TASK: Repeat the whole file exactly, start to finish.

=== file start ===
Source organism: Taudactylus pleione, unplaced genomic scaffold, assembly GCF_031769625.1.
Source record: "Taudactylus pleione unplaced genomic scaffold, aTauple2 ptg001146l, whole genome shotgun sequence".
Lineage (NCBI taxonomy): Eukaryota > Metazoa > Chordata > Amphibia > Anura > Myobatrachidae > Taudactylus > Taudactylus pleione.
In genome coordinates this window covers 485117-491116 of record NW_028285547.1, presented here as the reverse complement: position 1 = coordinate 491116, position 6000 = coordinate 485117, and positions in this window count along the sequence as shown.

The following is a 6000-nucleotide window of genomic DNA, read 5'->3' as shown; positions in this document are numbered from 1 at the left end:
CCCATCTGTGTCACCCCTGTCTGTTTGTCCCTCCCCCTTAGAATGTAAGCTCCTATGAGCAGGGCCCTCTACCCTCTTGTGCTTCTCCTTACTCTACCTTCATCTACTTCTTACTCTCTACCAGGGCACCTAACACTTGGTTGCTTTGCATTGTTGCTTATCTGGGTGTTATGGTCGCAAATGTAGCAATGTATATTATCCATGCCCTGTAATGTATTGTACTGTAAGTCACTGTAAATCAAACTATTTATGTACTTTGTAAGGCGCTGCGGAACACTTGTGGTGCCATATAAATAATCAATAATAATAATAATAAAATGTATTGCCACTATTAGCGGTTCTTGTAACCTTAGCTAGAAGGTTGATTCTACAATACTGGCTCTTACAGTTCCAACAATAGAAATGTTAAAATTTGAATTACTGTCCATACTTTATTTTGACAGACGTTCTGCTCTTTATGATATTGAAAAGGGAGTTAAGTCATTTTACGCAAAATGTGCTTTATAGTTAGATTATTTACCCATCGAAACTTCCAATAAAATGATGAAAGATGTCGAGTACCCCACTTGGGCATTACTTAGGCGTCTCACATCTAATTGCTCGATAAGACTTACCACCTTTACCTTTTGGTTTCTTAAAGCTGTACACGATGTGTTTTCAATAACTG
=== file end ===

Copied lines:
Source organism: Taudactylus pleione, unplaced genomic scaffold, assembly GCF_031769625.1.
Source record: "Taudactylus pleione unplaced genomic scaffold, aTauple2 ptg001146l, whole genome shotgun sequence".
Lineage (NCBI taxonomy): Eukaryota > Metazoa > Chordata > Amphibia > Anura > Myobatrachidae > Taudactylus > Taudactylus pleione.
In genome coordinates this window covers 485117-491116 of record NW_028285547.1, presented here as the reverse complement: position 1 = coordinate 491116, position 6000 = coordinate 485117, and positions in this window count along the sequence as shown.

The following is a 6000-nucleotide window of genomic DNA, read 5'->3' as shown; positions in this document are numbered from 1 at the left end:
CCCATCTGTGTCACCCCTGTCTGTTTGTCCCTCCCCCTTAGAATGTAAGCTCCTATGAGCAGGGCCCTCTACCCTCTTGTGCTTCTCCTTACTCTACCTTCATCTACTTCTTACTCTCTACCAGGGCACCTAACACTTGGTTGCTTTGCATTGTTGCTTATCTGGGTGTTATGGTCGCAAATGTAGCAATGTATATTATCCATGCCCTGTAATGTATTGTACTGTAAGTCACTGTAAATCAAACTATTTATGTACTTTGTAAGGCGCTGCGGAACACTTGTGGTGCCATATAAATAATCAATAATAATAATAATAAAATGTATTGCCACTATTAGCGGTTCTTGTAACCTTAGCTAGAAGGTTGATTCTACAATACTGGCTCTTACAGTTCCAACAATAGAAATGTTAAAATTTGAATTACTGTCCATACTTTATTTTGACAGACGTTCTGCTCTTTATGATATTGAAAAGGGAGTTAAGTCATTTTACGCAAAATGTGCTTTATAGTTAGATTATTTACCCATCGAAACTTCCAATAAAATGATGAAAGATGTCGAGTACCCCACTTGGGCATTACTTAGGCGTCTCACATCTAATTGCTCGATAAGACTTACCACCTTTACCTTTTGGTTTCTTAAAGCTGTACACGATGTGTTTTCAATAACTG